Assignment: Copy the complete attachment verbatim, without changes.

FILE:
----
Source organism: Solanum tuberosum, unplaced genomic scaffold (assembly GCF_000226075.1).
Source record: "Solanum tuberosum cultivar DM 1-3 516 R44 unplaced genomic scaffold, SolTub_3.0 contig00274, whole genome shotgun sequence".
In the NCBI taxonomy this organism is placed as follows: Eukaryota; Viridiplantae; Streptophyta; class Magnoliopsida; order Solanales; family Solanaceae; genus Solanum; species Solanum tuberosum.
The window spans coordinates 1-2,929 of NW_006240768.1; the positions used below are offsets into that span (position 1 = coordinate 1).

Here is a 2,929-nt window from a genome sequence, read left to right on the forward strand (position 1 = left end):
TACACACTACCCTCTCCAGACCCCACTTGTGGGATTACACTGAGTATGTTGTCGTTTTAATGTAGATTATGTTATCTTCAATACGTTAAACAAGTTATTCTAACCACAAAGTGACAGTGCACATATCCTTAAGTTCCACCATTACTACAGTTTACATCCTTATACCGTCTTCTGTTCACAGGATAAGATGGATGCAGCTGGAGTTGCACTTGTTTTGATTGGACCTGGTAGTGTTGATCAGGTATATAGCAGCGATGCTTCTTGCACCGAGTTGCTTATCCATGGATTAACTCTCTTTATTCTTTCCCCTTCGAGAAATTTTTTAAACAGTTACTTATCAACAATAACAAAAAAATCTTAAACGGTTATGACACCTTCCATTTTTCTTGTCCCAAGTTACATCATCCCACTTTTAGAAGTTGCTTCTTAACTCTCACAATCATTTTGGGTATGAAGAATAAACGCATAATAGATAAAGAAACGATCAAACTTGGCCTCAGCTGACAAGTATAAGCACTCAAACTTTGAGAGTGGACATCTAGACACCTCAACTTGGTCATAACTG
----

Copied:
Source organism: Solanum tuberosum, unplaced genomic scaffold (assembly GCF_000226075.1).
Source record: "Solanum tuberosum cultivar DM 1-3 516 R44 unplaced genomic scaffold, SolTub_3.0 contig00274, whole genome shotgun sequence".
In the NCBI taxonomy this organism is placed as follows: Eukaryota; Viridiplantae; Streptophyta; class Magnoliopsida; order Solanales; family Solanaceae; genus Solanum; species Solanum tuberosum.
The window spans coordinates 1-2,929 of NW_006240768.1; the positions used below are offsets into that span (position 1 = coordinate 1).

Here is a 2,929-nt window from a genome sequence, read left to right on the forward strand (position 1 = left end):
TACACACTACCCTCTCCAGACCCCACTTGTGGGATTACACTGAGTATGTTGTCGTTTTAATGTAGATTATGTTATCTTCAATACGTTAAACAAGTTATTCTAACCACAAAGTGACAGTGCACATATCCTTAAGTTCCACCATTACTACAGTTTACATCCTTATACCGTCTTCTGTTCACAGGATAAGATGGATGCAGCTGGAGTTGCACTTGTTTTGATTGGACCTGGTAGTGTTGATCAGGTATATAGCAGCGATGCTTCTTGCACCGAGTTGCTTATCCATGGATTAACTCTCTTTATTCTTTCCCCTTCGAGAAATTTTTTAAACAGTTACTTATCAACAATAACAAAAAAATCTTAAACGGTTATGACACCTTCCATTTTTCTTGTCCCAAGTTACATCATCCCACTTTTAGAAGTTGCTTCTTAACTCTCACAATCATTTTGGGTATGAAGAATAAACGCATAATAGATAAAGAAACGATCAAACTTGGCCTCAGCTGACAAGTATAAGCACTCAAACTTTGAGAGTGGACATCTAGACACCTCAACTTGGTCATAACTG